Rafah crossing. Photo by Gisha
Rafah crossing. Photo by Gisha

February 7, 2017. Rafah Crossing operated for four consecutive days last week, from Saturday, January 28 to Tuesday, January 31. Travel was permitted in both directions for people meeting the permitted criteria. Over the four days, 2,624 exits from Gaza to Egypt and 3,095 entries into Gaza were recorded.

Rafah Crossing last operated for three days from December 17-19, 2016, with 1,896 exits from Gaza and 466 entries recorded.

Throughout 2016, the crossing operated on 48 days only, with exit from Gaza permitted on 42 of those days. The monthly average number of crossings in both directions via Rafah during 2016 was 3,520, compared to a monthly average of 40,816 entries and exits in the first half of 2013, when the crossing operated on a daily basis. It has not resumed consistent operations since.

Rafah operated on a few more days in 2016 as compared to 2015. In 2015, the crossing was open on only 32 days, with the monthly average number of crossings in both directions reaching 2,396.

During limited openings of the crossing, only individuals fitting narrow criteria are permitted to travel: Medical patients with referrals for treatment in Egypt, students, and individuals with foreign residency or foreign passports.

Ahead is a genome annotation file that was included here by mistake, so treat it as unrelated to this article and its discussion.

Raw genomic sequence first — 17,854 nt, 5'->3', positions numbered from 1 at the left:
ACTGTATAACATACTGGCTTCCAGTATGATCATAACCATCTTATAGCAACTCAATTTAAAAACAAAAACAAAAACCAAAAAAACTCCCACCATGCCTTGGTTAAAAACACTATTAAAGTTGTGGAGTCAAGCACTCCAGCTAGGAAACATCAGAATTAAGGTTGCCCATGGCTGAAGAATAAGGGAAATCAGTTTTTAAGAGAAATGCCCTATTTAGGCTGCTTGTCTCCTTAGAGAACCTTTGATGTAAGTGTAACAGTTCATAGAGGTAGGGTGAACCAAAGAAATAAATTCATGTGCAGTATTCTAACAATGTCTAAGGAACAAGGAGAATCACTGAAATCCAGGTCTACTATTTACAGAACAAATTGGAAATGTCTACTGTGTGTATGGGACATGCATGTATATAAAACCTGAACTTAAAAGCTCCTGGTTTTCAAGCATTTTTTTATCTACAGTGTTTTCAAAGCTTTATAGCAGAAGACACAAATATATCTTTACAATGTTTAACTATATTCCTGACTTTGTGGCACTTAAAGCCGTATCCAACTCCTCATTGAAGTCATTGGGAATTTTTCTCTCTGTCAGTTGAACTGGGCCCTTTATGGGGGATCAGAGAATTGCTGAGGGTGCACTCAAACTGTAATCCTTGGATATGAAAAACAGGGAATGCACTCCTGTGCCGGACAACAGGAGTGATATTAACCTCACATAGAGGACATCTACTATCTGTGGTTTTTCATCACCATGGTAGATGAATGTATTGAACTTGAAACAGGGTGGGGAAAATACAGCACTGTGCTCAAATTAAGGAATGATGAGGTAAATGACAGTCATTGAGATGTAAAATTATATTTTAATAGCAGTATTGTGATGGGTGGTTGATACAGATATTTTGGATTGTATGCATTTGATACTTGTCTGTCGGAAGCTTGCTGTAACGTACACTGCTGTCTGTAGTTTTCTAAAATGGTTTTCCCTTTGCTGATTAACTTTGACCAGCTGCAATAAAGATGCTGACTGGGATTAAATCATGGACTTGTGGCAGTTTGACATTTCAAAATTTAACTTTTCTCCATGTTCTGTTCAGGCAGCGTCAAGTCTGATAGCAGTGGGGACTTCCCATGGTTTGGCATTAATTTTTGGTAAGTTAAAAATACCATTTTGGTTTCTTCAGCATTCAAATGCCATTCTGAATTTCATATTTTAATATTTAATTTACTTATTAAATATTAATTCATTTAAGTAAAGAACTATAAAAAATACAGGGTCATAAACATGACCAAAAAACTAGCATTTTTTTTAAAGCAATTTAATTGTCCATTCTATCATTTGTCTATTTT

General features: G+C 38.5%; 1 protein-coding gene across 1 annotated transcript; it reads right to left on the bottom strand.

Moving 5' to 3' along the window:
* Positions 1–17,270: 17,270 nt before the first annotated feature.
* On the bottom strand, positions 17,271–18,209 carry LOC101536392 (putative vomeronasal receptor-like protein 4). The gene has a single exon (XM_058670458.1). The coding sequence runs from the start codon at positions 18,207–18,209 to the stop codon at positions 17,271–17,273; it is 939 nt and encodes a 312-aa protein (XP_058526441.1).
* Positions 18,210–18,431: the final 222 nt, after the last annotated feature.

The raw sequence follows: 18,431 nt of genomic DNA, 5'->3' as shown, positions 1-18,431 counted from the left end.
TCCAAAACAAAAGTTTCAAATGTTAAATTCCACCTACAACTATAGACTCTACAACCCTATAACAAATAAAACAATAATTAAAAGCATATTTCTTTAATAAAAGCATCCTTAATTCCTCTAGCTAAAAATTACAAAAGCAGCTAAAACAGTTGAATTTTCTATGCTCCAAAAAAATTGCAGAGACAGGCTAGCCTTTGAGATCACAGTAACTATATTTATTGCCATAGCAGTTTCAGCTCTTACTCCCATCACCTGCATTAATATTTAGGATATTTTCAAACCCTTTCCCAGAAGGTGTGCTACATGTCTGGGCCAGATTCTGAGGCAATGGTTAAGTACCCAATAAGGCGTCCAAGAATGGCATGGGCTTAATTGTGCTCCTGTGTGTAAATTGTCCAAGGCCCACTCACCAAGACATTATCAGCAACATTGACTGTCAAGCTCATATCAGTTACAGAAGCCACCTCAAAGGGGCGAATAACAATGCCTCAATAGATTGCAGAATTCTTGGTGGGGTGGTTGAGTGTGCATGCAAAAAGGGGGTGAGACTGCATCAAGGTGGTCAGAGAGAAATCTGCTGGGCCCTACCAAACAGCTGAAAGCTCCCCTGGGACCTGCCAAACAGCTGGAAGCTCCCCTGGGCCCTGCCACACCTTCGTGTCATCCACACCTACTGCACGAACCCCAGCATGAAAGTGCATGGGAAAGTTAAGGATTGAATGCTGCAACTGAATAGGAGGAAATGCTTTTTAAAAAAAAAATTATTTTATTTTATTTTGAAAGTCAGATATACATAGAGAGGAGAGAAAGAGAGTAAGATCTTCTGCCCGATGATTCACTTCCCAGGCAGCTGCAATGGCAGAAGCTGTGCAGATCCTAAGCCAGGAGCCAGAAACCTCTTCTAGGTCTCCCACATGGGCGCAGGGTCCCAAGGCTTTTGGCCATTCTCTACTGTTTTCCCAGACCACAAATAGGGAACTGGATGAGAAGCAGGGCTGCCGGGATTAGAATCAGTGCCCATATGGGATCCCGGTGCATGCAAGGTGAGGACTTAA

Last week, goods were permitted through the crossing as well, and there was some diversification in the variety of goods coming in from Egypt through the crossing. For the first time since 2005, for example, food items, steel and forklifts entered for the private sector through Rafah. New vehicles to be sold in Gaza also entered, as they did the last time the crossing opened in December. In June 2015, construction materials destined for the private sector began entering through Rafah Crossing after a decade in which only items considered donations or humanitarian aid were brought in. All told, 303 truckloads of goods entered Gaza through Rafah in January. To put matters in perspective, last year, nearly 10,000 truckloads entered Gaza monthly through the Kerem Shalom crossing between Gaza and Israel (excluding fuel).